It is not so uncommon to experience fibromyalgia and ankle pain. Although it might not be one of your first symptoms when living with fibromyalgia, you might find that you start experiencing pain in one or both ankles.
This pain may extend to your toes, heel, and even up into your calves. It may also just stay around your ankles and may or may not come with swelling.
This is an important weight bearing area of the body that we need to take care of the best we can.
When severe and consistent, ankle pain can limit your ability to walk, run, and enjoy other daily activities, especially due to the weight bearing nature of the ankles. Let's focus on some things you can do to limit the pain and continue enjoying daily life.
It’s easy to assume that any type of pain is associated with your fibromyalgia, but this diagnosis doesn’t prevent you from sustaining injuries or illnesses that have nothing to do with fibromyalgia.
When you first notice ankle pain, you may want to see your doctor so that they can eliminate all other potential causes.
This is especially true if you also have swelling in your ankles, feet or calves. Swelling may hint to inflammation, but it can also occur when you’ve sustained an injury or it could indicate an endocrine condition in the thyroid or even circulation issues.
If no other cause if found, You may be able to then safely assume that this is just another symptom of your fibromyalgia.
So one thing we want to keep in mind regarding any kind of ankle or foot pain is prevention. We want to prevent injury to this area whenever possible.
If you have a particular kind of foot structure that causes overcompensation for instance, you would want to consider seeing a foot doctor for custom orthotics.
This will help both the feet and the ankles. Some specialty shoe stores are also making these custom orthotics now as well.
Be extra careful when wearing sandals. If you are walking on any kind of uneven surface, and you have on sandals, one wrong move and your foot can slip to one side of the sandal causing a potential ankle sprain.
Examples of these uneven surfaces could be walking on the sand on the beach, walking on a pathway made of rocks or gravel, or walking on stairs of any kind.
How do you treat ankle pain that seems to have no cause? Aside from prevention as noted above, you might consider Myotherapy if possible trigger points are involved.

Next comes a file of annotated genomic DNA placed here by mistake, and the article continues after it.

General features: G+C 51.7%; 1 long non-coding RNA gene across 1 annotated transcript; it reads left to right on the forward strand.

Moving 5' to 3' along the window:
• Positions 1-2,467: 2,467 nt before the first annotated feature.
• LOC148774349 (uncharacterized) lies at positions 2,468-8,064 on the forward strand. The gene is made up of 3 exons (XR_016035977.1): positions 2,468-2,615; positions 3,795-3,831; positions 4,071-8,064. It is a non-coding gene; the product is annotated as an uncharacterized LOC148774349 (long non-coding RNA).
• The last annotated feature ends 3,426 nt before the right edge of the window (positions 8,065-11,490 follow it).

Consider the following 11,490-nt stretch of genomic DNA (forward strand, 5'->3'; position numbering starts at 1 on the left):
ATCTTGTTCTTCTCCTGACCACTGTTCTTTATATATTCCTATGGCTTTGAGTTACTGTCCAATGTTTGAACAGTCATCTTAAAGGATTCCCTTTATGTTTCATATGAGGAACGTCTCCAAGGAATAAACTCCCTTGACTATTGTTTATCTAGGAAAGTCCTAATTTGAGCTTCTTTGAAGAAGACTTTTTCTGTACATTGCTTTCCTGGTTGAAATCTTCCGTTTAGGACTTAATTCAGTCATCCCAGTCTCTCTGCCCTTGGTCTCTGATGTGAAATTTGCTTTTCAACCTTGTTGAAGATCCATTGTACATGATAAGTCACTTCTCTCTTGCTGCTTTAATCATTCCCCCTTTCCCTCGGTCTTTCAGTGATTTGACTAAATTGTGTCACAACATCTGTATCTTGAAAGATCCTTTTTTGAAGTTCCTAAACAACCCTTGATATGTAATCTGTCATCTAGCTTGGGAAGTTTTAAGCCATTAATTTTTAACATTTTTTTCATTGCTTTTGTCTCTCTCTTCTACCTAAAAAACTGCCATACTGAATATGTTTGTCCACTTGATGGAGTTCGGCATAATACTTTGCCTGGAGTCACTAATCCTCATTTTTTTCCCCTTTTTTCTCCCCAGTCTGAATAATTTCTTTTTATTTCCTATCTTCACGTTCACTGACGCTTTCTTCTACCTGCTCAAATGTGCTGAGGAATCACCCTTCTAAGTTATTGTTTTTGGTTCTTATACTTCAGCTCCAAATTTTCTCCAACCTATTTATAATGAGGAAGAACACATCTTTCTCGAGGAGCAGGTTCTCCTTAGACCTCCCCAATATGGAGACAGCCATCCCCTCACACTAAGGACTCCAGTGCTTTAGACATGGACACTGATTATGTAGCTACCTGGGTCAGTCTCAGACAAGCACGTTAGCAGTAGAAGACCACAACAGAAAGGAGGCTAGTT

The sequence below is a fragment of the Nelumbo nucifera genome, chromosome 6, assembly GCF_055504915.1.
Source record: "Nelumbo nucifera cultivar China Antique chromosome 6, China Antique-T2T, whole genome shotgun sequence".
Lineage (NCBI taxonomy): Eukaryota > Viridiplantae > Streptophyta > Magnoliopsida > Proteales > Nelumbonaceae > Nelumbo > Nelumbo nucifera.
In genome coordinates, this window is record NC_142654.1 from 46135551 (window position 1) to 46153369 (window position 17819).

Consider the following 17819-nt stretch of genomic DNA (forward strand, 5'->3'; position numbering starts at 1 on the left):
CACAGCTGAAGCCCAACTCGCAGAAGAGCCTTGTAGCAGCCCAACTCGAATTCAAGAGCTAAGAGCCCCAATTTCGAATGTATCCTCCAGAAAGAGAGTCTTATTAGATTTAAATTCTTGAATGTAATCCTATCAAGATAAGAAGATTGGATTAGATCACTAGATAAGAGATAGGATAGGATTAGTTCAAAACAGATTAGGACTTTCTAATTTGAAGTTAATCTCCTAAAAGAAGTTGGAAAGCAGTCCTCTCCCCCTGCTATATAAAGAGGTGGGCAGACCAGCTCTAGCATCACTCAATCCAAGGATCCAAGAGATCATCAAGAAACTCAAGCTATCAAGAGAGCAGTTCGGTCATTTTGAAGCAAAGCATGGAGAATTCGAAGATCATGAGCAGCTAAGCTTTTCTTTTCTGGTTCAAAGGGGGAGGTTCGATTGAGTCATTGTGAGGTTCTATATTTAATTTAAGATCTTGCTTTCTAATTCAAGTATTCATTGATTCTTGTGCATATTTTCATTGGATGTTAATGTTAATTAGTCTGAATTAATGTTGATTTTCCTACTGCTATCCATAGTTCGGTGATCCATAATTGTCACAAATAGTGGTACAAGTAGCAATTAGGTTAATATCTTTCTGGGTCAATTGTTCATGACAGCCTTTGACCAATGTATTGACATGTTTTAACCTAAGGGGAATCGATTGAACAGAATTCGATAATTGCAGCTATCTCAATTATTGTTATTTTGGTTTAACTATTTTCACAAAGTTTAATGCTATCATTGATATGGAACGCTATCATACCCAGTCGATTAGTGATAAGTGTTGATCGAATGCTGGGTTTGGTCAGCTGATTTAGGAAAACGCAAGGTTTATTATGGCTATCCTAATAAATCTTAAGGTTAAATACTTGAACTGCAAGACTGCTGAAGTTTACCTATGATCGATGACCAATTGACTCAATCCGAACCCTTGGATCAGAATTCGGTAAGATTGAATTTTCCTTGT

See my video below for safely working around the ankles yourself at home.
I often recommend Myotherapy which is hands on trigger point release done by a therapist. Acupuncture might also be helpful if that is available to you.
It really comes down to easing the pain so that it doesn’t interfere with your daily life. If the pain is severe and consistent enough to interfere with your quality of life, see your doctor immediately.
You may also want to consider stretching and gently exercising your ankles. Roll them from one side to the other. Reach down and pull your toes back gently, feeling the stretch through the back of your leg and knee.
These stretches may not always eliminate the pain, but they can help ease tension in the muscles and maintain the strength of your feet.
For these exercises and more, follow on the fitness page, Fibro Fit People. I show various exercises for not only the ankles but legs, knees and feet. Keeping as much strength in the surrounding areas will also support the ankles.
This means consistent strengthening around the calves and knees, which will also benefit the tender areas around knees. This is an area of the body that people tend to ignore when it comes to consistent conditioning.
It doesn't even require equipment in the beginning. It can be something as simple as standing and then going up and down from the toes (heels up) while squeezing the calves on the upper position. (do this without shoes on.)
Be careful about overcompensation when standing.
Try to be aware if you tend to stand with one hip higher than the other, as this can also affect not only the ankles and knees, but the lower back as well. This tends to occur with normal activities of daily living like washing the dishes, where you might not be focused on your lower body posture.
With sitting, you want to avoid the tendency to turn the ankles in or out, try to keep them straight forward, or at least practice this more often. Try to avoid sitting on one leg or any activity that strains the ankles. Some people even tend to roll the feet out to the sides when standing. Be more aware of these tendencies.
and hot compresses may help some people ease fibromyalgia and ankle pain as well.
If you notice that the pain is more intense in the morning or after a long period of sitting or standing, you may want to check with a foot specialist to eliminate heel spurs and other conditions known to cause this pain. This is especially true if you also have pain in the heels or between your toes.
I find that CopperWear support around the ankle is helpful. This combines light compression and copper for healing effects. These are very thin and can be work with or without shoes.
You may also have trigger points, specifically around the Peroneus Tertius. It can be helpful to get a session with a massage therapist who knows Myotherapy/Hands on Trigger Point Release.
And because this area can be fairly easy to massage yourself, don't hesitate to use thumbs and gently stroke down the outer calve area into the outer ankle bone. Go slow, hold and release as you go down the outer leg.
Your family doctor may not know about all of the conditions that cause pain in the foot and ankle, so a specialist is worth your time if the pain is consistent or you experience repeat episodes. Some conditions impacting the feet aren’t noticeable in an x-ray, so don’t assume that a clean scan means there is no identifiable cause for your pain.